- Empowerment: There are three requirements for: responsibility, accountability and authority. Leaders who empower people to make decisions that affect their lives, give them the authority to act and make them take responsibility for consequences create leadership on all levels of the organization. Micromanaging means people are not entrusted to be leaders and very little gets done because all decisions need to be made by one person.
By David Whiting
Originally posted on hrexchangenetwork.com.
by ckistler | Mar 16, 2021 | Financial Planning
About half of all Americans make New Year’s resolutions. Along with exercising more and eating better, many people aim to get a better handle on their finances.
If you’re in that camp, we’re here to help. Here are some surefire steps to create a more financially secure future for you and your loved ones.
- Create a budget.
The first step toward getting financially fit is to create a budget. Everyone needs an understanding of how much they’re earning, how much they’re spending, and how they’re going to meet their current and future financial goals. The Federal Trade Commission has information on how to create a budget. Once you outline your budget, make sure to stick to it. Also make sure to regularly revisit it and adjust it as needed.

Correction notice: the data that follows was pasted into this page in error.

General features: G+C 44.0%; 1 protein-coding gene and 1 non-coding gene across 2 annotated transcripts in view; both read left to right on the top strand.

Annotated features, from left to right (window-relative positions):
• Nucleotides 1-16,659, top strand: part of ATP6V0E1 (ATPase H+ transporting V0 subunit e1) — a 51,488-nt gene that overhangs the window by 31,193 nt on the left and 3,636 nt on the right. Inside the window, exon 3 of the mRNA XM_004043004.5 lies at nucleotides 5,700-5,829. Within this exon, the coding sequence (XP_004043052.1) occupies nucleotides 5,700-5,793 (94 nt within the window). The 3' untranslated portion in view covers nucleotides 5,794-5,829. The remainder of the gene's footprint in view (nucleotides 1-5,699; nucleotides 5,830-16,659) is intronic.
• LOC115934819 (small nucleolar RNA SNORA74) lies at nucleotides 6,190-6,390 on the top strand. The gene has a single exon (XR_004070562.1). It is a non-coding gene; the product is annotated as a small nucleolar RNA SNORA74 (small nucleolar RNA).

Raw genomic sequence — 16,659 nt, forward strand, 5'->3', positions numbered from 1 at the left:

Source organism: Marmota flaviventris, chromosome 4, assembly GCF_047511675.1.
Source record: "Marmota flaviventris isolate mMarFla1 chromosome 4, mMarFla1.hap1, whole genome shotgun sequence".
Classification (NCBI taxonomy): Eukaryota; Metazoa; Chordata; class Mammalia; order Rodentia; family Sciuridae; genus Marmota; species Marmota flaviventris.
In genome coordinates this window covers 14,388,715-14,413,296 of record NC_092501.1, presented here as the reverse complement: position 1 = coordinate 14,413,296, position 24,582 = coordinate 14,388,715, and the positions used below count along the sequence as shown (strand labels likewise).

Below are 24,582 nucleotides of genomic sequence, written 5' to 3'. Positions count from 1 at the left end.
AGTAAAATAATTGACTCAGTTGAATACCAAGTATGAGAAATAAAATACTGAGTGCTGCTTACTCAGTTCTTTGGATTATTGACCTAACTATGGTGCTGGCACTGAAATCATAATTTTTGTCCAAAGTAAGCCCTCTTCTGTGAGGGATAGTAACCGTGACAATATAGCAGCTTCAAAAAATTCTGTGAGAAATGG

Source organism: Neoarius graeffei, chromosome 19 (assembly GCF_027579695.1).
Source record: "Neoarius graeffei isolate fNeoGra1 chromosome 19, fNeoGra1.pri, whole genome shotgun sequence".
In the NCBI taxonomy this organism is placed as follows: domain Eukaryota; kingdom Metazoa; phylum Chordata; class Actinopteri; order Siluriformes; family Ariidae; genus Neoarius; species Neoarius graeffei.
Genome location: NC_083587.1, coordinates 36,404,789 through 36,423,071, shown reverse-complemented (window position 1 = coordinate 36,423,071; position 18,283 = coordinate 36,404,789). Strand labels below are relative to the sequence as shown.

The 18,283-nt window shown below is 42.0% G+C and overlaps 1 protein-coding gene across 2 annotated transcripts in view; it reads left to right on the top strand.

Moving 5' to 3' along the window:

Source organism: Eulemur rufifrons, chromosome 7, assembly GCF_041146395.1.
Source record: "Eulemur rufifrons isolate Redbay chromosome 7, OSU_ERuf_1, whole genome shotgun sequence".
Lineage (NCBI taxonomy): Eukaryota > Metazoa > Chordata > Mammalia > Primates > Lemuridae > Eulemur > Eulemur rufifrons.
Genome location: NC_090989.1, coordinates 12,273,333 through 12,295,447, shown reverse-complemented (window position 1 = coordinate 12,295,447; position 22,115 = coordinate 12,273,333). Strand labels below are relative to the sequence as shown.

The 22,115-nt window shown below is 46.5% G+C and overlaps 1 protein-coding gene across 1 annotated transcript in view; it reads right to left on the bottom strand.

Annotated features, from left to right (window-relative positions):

- Control and minimize debt.
Your budget will help you keep track of where your money is going. It will also help you identify areas where you’re overspending. It’s critical to cut out any excess spending. Also work to minimize your debt load. So long as you have debt, you’ll be responsible for paying interest. (So definitely make an effort to pay more than the minimum on your credit card each month!) Set goals to pay off your debt and track your progress.
3. Automate an emergency fund.
An emergency fund is money you set aside for unforeseen expenses. They could be an unexpected home or car repair or a job loss. Most financial professionals recommend having three to six months of basic living expenses in an emergency fund. However, it takes time to build those funds. Automate the process by having part of your paycheck deposited into a special emergency fund account. You can also have your bank automatically transfer funds to a savings account earmarked for emergency expenses. Even a small amount each week can help you get there.
- Get life insurance to protect your loved ones and review it annually.